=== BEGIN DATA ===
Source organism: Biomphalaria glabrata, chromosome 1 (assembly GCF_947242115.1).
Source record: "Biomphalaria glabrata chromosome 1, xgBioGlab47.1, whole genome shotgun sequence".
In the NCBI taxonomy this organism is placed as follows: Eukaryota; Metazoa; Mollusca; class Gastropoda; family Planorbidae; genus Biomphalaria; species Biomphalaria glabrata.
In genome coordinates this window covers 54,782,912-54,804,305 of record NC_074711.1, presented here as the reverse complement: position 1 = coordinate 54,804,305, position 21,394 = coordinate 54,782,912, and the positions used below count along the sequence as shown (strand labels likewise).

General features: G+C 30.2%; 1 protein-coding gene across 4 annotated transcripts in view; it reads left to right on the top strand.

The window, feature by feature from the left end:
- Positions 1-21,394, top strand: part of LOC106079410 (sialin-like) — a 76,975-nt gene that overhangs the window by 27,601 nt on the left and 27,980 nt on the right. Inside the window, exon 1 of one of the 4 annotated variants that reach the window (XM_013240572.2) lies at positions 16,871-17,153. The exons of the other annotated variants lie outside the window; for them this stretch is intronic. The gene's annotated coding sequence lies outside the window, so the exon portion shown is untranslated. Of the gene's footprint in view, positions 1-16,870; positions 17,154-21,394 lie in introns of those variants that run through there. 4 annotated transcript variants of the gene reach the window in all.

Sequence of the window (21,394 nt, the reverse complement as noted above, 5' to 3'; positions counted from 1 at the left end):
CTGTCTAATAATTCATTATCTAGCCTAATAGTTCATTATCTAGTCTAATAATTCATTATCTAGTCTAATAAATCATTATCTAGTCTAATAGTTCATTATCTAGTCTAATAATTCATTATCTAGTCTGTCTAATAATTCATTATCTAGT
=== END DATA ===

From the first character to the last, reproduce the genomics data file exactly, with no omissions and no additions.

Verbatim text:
Source organism: Biomphalaria glabrata, chromosome 1 (assembly GCF_947242115.1).
Source record: "Biomphalaria glabrata chromosome 1, xgBioGlab47.1, whole genome shotgun sequence".
In the NCBI taxonomy this organism is placed as follows: Eukaryota; Metazoa; Mollusca; class Gastropoda; family Planorbidae; genus Biomphalaria; species Biomphalaria glabrata.
In genome coordinates this window covers 54,782,912-54,804,305 of record NC_074711.1, presented here as the reverse complement: position 1 = coordinate 54,804,305, position 21,394 = coordinate 54,782,912, and the positions used below count along the sequence as shown (strand labels likewise).

General features: G+C 30.2%; 1 protein-coding gene across 4 annotated transcripts in view; it reads left to right on the top strand.

The window, feature by feature from the left end:
- Positions 1-21,394, top strand: part of LOC106079410 (sialin-like) — a 76,975-nt gene that overhangs the window by 27,601 nt on the left and 27,980 nt on the right. Inside the window, exon 1 of one of the 4 annotated variants that reach the window (XM_013240572.2) lies at positions 16,871-17,153. The exons of the other annotated variants lie outside the window; for them this stretch is intronic. The gene's annotated coding sequence lies outside the window, so the exon portion shown is untranslated. Of the gene's footprint in view, positions 1-16,870; positions 17,154-21,394 lie in introns of those variants that run through there. 4 annotated transcript variants of the gene reach the window in all.

Sequence of the window (21,394 nt, the reverse complement as noted above, 5' to 3'; positions counted from 1 at the left end):
CTGTCTAATAATTCATTATCTAGCCTAATAGTTCATTATCTAGTCTAATAATTCATTATCTAGTCTAATAAATCATTATCTAGTCTAATAGTTCATTATCTAGTCTAATAATTCATTATCTAGTCTGTCTAATAATTCATTATCTAGT